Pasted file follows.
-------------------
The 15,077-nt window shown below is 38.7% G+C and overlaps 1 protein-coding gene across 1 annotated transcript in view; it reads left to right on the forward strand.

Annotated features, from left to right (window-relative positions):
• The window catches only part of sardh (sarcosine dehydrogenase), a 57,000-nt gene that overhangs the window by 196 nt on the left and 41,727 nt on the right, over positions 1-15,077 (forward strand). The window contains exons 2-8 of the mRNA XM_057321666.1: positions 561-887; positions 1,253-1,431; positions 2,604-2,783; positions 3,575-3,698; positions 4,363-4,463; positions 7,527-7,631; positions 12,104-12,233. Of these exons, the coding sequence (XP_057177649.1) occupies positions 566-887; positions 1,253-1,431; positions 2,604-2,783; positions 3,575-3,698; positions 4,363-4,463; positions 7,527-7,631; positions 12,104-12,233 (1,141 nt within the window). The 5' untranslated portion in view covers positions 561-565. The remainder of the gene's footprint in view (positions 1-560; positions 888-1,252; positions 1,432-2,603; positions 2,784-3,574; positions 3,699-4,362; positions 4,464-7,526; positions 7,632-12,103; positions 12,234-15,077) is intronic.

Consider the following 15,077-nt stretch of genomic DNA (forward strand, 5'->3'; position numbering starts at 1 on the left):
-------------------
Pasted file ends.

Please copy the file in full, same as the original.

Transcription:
The 15,077-nt window shown below is 38.7% G+C and overlaps 1 protein-coding gene across 1 annotated transcript in view; it reads left to right on the forward strand.

Annotated features, from left to right (window-relative positions):
• The window catches only part of sardh (sarcosine dehydrogenase), a 57,000-nt gene that overhangs the window by 196 nt on the left and 41,727 nt on the right, over positions 1-15,077 (forward strand). The window contains exons 2-8 of the mRNA XM_057321666.1: positions 561-887; positions 1,253-1,431; positions 2,604-2,783; positions 3,575-3,698; positions 4,363-4,463; positions 7,527-7,631; positions 12,104-12,233. Of these exons, the coding sequence (XP_057177649.1) occupies positions 566-887; positions 1,253-1,431; positions 2,604-2,783; positions 3,575-3,698; positions 4,363-4,463; positions 7,527-7,631; positions 12,104-12,233 (1,141 nt within the window). The 5' untranslated portion in view covers positions 561-565. The remainder of the gene's footprint in view (positions 1-560; positions 888-1,252; positions 1,432-2,603; positions 2,784-3,574; positions 3,699-4,362; positions 4,464-7,526; positions 7,632-12,103; positions 12,234-15,077) is intronic.

Consider the following 15,077-nt stretch of genomic DNA (forward strand, 5'->3'; position numbering starts at 1 on the left):